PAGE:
Capsicum annuum is the most important among the species grown all over the world. India is the largest producer of chillies (dry) in the world with an estimated annual production of 1.066 million tonnes during 1996-97 (Annual report, Spices Board 1998-99). Chillies, both fresh and dried, are used as condiments and culinary supplements for their pungency and characteristic pleasant flavour. Bell pepper (C. annuum var. grossum) is used in stews, salads, pizza, meat loaf and also as a vegetable and culinary supplement. Bell pepper is also known by different names, such as green pepper, sweet pepper and in India as Simla mirch.

Over the years, ripe chillies and paprika have become very important raw materials for processing into a variety of products like chilli powder, curry powder, chilli oleoresin and chilli colour. They are also used to a limited extent for canned, frozen, pickled and fermented (e.g. Kochujang) products. Due to their importance in world trade, various developments have taken place in crop improvement, storage conditions, processing technologies as well as the packaging and storage of Capsicums. The large volumes of scientific information generated in the recent years on the beneficial pharmacological properties of capsaicinoids () have further boosted the commercial importance of Capsicums.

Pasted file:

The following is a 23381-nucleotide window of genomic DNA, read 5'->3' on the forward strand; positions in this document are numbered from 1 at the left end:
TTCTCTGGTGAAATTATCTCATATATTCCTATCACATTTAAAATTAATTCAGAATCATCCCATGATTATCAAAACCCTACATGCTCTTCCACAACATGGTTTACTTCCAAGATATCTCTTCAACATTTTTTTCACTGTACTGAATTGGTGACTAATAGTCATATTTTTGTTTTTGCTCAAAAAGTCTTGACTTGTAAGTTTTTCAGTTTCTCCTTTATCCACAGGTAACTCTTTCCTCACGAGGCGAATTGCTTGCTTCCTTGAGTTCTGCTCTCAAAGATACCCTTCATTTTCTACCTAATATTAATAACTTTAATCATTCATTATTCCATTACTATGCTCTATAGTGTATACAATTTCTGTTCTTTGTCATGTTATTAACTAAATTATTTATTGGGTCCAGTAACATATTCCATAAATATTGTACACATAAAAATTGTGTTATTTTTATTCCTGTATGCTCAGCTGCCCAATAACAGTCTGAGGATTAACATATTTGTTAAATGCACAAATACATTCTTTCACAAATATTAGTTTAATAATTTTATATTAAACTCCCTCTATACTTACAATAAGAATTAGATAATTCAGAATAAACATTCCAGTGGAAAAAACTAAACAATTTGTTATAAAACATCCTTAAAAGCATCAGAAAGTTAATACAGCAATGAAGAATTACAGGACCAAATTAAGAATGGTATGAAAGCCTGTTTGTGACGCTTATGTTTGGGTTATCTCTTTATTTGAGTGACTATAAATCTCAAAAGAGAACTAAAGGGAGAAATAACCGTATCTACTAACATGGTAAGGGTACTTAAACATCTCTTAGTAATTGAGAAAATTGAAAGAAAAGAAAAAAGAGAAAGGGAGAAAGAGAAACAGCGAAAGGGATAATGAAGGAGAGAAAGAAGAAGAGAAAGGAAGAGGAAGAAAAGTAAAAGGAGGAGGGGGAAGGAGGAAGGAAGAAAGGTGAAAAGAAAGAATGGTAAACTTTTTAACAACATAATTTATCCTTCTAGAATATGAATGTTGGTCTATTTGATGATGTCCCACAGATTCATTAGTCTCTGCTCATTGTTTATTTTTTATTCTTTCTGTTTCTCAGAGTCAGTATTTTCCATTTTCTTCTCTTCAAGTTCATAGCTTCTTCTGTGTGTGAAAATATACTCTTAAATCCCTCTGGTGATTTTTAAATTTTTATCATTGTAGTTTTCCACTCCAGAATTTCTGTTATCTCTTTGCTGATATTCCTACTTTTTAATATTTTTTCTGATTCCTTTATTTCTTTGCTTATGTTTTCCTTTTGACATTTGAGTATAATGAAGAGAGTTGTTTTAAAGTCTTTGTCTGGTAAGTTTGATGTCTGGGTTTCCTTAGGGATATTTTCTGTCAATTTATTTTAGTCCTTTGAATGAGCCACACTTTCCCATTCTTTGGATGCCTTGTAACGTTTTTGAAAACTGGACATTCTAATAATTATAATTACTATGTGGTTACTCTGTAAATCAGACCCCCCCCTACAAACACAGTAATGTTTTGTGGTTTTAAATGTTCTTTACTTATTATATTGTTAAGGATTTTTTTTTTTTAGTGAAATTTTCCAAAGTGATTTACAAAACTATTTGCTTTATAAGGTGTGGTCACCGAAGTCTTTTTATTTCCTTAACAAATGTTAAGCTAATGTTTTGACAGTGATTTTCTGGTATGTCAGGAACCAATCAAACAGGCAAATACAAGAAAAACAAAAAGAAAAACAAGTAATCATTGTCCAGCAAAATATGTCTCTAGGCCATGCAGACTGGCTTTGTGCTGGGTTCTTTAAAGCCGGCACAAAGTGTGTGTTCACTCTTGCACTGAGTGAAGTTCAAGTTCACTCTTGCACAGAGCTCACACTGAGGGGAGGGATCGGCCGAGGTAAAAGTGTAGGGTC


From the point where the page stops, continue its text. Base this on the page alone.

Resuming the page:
This chapter looks into some of the post-harvest technological aspects of this important spice and attempts to shed light onto the future prospects of processing them for value addition.

Handling and storage of fresh produce

Fresh chillies

Chilli fruits are harvested for use as green vegetables when they are fully mature but before they change colour from green to red. The chilli crop takes about 40 days to flower after transplanting and a further 30 days to develop fruit suitable for green harvest (). Fresh green chillies are usually marketed as such and are only occasionally cold stored. Therefore, very little published information is available on this aspect. The available information as well as the studies carried out at the Central Food Technological Research Institute (CFTRI), Mysore, India, show that the optimum cold storage temperature for chillies is 10 ± 2°C. Under the storage conditions, the storage life of chillies is extended up to 10-12 days. Prepackaging in polymeric film or paper bags improves the storage life and retains the freshness of chillies. It has been reported that the decay in stored fresh chillies caused by Erwinia carotovora is hastened by high relative humidity (). Chillies meant for making dried red chillies are ready for harvest after about 45—50 days of flowering when they are fully mature and red or nearly ripe red.

Bell pepper